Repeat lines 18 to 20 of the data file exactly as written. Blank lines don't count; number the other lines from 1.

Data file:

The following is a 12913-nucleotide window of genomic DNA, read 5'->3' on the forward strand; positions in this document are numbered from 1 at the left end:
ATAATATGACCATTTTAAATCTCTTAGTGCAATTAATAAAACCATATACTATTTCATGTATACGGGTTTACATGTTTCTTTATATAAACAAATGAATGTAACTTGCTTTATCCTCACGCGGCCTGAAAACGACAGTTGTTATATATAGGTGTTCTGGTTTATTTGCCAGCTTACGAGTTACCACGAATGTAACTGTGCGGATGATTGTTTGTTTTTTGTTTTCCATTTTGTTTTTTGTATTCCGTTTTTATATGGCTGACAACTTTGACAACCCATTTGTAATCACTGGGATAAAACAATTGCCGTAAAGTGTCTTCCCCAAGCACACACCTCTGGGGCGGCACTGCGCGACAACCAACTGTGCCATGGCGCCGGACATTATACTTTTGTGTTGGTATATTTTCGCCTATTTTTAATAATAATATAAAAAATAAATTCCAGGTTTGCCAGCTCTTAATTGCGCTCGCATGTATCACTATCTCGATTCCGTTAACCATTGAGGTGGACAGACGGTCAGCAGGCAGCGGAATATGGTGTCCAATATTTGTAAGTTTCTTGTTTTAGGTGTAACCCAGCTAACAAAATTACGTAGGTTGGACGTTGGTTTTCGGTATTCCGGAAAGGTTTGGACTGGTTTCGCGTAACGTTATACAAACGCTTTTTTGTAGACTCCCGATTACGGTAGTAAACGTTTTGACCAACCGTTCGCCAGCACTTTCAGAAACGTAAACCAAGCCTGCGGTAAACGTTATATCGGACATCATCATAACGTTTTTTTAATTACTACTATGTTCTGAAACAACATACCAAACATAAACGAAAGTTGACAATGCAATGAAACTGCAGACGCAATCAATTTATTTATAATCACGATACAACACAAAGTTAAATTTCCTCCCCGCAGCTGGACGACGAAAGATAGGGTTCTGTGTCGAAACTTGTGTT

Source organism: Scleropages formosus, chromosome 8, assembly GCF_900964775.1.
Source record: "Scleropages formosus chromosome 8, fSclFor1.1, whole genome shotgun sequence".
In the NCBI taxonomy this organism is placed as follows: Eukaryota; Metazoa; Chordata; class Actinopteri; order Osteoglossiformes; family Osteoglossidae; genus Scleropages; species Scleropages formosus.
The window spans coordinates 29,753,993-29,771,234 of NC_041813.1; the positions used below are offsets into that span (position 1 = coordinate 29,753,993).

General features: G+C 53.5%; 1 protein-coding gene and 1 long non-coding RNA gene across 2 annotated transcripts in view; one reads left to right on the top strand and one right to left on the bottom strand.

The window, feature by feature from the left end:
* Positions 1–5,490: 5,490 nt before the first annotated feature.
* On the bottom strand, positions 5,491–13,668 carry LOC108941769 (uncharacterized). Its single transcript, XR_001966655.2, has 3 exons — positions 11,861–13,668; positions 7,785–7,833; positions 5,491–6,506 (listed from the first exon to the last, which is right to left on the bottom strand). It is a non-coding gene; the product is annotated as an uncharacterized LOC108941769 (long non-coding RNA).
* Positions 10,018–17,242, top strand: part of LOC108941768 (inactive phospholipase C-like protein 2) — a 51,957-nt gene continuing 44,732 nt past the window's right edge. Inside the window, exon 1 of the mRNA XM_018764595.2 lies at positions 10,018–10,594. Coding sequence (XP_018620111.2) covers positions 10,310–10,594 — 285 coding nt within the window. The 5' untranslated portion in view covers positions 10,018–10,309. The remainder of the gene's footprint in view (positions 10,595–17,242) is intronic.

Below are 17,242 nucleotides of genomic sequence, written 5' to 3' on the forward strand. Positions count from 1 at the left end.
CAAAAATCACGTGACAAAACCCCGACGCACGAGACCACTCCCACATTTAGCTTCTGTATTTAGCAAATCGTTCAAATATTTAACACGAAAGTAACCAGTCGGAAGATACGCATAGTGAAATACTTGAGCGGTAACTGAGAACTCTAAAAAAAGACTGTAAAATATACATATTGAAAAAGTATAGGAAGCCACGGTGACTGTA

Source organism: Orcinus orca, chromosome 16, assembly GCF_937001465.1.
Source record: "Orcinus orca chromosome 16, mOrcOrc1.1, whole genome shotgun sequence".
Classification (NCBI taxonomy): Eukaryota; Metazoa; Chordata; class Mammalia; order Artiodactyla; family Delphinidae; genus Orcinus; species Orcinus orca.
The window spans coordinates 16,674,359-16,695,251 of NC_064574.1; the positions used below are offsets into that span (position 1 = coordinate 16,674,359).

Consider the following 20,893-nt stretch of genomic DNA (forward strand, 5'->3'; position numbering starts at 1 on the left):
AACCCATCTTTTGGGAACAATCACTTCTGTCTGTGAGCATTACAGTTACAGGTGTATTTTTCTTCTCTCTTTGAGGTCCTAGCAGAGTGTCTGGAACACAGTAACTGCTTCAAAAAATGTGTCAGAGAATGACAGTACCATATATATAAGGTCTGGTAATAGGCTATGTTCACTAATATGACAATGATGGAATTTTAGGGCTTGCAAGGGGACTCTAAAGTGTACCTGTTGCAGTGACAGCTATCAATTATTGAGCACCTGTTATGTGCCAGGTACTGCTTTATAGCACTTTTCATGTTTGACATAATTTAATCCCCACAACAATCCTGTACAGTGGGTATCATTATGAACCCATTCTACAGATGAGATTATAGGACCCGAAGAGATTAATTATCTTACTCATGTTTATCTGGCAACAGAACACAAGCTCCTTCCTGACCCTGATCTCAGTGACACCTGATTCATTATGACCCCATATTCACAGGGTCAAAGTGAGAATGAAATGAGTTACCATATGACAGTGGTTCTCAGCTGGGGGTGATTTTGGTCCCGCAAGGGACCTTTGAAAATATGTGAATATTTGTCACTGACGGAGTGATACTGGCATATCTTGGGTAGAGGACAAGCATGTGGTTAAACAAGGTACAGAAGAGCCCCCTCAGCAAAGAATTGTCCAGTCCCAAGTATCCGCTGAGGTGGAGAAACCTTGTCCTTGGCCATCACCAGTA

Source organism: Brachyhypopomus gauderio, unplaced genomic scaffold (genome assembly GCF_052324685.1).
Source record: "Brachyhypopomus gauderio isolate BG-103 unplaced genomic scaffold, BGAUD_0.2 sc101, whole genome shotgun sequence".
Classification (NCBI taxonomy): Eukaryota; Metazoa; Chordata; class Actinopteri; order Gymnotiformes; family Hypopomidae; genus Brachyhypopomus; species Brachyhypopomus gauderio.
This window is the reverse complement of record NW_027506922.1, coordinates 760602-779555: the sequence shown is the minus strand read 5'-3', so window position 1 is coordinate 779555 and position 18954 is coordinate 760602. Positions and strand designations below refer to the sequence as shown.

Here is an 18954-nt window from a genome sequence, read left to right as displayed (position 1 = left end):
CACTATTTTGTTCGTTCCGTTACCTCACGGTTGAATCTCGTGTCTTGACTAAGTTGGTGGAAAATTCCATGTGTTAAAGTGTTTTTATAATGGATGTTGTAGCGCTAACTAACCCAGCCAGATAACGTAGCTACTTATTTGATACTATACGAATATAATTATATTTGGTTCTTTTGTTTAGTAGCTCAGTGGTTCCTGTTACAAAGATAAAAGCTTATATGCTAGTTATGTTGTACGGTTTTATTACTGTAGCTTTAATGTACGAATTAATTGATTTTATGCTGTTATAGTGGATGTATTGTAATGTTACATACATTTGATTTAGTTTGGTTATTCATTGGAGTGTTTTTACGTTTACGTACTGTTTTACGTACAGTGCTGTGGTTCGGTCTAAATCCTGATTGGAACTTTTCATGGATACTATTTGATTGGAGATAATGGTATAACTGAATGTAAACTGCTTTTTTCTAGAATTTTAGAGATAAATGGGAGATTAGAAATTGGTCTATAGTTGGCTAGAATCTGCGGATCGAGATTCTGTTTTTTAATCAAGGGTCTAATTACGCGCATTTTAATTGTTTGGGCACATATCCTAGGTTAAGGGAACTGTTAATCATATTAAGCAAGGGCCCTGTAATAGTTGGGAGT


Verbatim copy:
Consider the following 20,893-nt stretch of genomic DNA (forward strand, 5'->3'; position numbering starts at 1 on the left):
AACCCATCTTTTGGGAACAATCACTTCTGTCTGTGAGCATTACAGTTACAGGTGTATTTTTCTTCTCTCTTTGAGGTCCTAGCAGAGTGTCTGGAACACAGTAACTGCTTCAAAAAATGTGTCAGAGAATGACAGTACCATATATATAAGGTCTGGTAATAGGCTATGTTCACTAATATGACAATGATGGAATTTTAGGGCTTGCAAGGGGACTCTAAAGTGTACCTGTTGCAGTGACAGCTATCAATTATTGAGCACCTGTTATGTGCCAGGTACTGCTTTATAGCACTTTTCATGTTTGACATAATTTAATCCCCACAACAATCCTGTACAGTGGGTATCATTATGAACCCATTCTACAGATGAGATTATAGGACCCGAAGAGATTAATTATCTTACTCATGTTTATCTGGCAACAGAACACAAGCTCCTTCCTGACCCTGATCTCAGTGACACCTGATTCATTATGACCCCATATTCACAGGGTCAAAGTGAGAATGAAATGAGTTACCATATGACAGTGGTTCTCAGCTGGGGGTGATTTTGGTCCCGCAAGGGACCTTTGAAAATATGTGAATATTTGTCACTGACGGAGTGATACTGGCATATCTTGGGTAGAGGACAAGCATGTGGTTAAACAAGGTACAGAAGAGCCCCCTCAGCAAAGAATTGTCCAGTCCCAAGTATCCGCTGAGGTGGAGAAACCTTGTCCTTGGCCATCACCAGTA

Source organism: Brachyhypopomus gauderio, unplaced genomic scaffold (genome assembly GCF_052324685.1).